About a year ago had some scrap cherry sitting around and really wanted to find a way to show off the warm tones of the wood in a lamp. I get so sick of the hard metals or plastics so common in lighting and wanted something that really just exuded the warm welcoming texture and feel of wood, almost like sitting in front of a campfire. In my mind, this would come from indirect lighting.
Initially I planned on just a very simple 3 layer design where the light is on the middle layer, the front layer hides it and the back layer acts as a backsplash to soak up the light and simply be pretty.
While that idea would work, it is kind of boring. It also has a problem of light overshoot. If you were to make this, you’d find that your light shines outward and without something to block it, will illuminate the wall across the room. Ideally, nothing other than the wood can get direct lighting.
As I was thinking of how to achieve this, for example adding a lip on the furthest side, I started picturing how the light would interact with perpendicular surfaces on the wood as well. A perpendicular surface to the light would be very bright, while horizontal ones would have a slow gradient fall off (seen above in the final product). Suddenly my mind hopped back to the notion of a campfire and I realized that with a little creative planning, I could elicit the same visual feeling. That’s where this terraced layout came from. By building terraces that break up the light, you create the bright “flames”, but you still get all the warm glow around it.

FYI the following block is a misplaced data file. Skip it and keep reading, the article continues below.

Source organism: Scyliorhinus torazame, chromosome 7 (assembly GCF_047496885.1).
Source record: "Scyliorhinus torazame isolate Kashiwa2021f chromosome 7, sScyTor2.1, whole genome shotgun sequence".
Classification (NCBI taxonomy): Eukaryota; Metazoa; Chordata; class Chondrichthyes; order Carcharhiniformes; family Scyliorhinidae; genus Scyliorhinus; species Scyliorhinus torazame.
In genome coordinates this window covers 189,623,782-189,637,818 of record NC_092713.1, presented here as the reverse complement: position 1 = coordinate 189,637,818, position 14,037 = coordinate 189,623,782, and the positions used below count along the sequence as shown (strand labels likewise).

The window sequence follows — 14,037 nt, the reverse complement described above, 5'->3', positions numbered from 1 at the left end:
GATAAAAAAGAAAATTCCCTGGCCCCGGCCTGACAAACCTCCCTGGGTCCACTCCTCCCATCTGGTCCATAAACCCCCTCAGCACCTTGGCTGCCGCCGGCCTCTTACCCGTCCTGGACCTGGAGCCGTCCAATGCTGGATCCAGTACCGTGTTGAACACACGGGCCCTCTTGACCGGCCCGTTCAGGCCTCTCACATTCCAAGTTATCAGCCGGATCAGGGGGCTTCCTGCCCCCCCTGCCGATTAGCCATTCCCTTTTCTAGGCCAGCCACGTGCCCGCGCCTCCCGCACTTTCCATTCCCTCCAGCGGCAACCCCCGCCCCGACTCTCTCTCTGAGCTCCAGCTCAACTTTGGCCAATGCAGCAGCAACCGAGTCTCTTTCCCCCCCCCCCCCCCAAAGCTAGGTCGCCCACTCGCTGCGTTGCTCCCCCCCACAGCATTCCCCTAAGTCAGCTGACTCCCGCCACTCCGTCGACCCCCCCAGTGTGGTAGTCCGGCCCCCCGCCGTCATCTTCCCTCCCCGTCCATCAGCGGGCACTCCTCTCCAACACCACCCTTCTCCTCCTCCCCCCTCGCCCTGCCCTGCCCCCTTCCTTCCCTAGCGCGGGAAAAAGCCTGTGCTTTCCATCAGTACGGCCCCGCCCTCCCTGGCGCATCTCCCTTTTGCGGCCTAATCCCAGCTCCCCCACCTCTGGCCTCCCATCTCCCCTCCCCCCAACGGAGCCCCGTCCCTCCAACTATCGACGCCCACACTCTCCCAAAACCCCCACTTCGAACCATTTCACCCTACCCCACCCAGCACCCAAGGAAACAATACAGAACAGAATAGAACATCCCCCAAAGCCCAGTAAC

To design this, I started with what I knew I had on-hand: 1×6 cherry. I cut it into 3 equally sized chunks. I glued two together to create a thick blank that I could carve the bulk of the material out of. I also decided to create a storage area inside where I could hide wiring or a power supply if I wanted to make this more complex. The remaining piece would be cut to shape and attached to the front with magnets to hide the light but also offer easy access and assembly.
While you might assume the terracing is based on some geology, it isn’t. I simply drew some visually pleasing curves and extruded them into the model in my CAD software. After that, it was only a matter of CNC machining the whole thing to fit.
Honestly, I think you could recreate this effect much easier by cutting everything with a jigsaw. You would have to use thinner wood to get the layers offset the way you want, but there would be no need to think about workholding, tooling, feeds and speeds, tool head collisions, etc. However, I wanted to play with the CNC machine, so I did think about those things.
I have to say. This has been in my living room for about a year now. I look at it daily and still think the light shining off those vertical bits is gorgeous. It may be my favorite bit of woodworking I’ve ever done.
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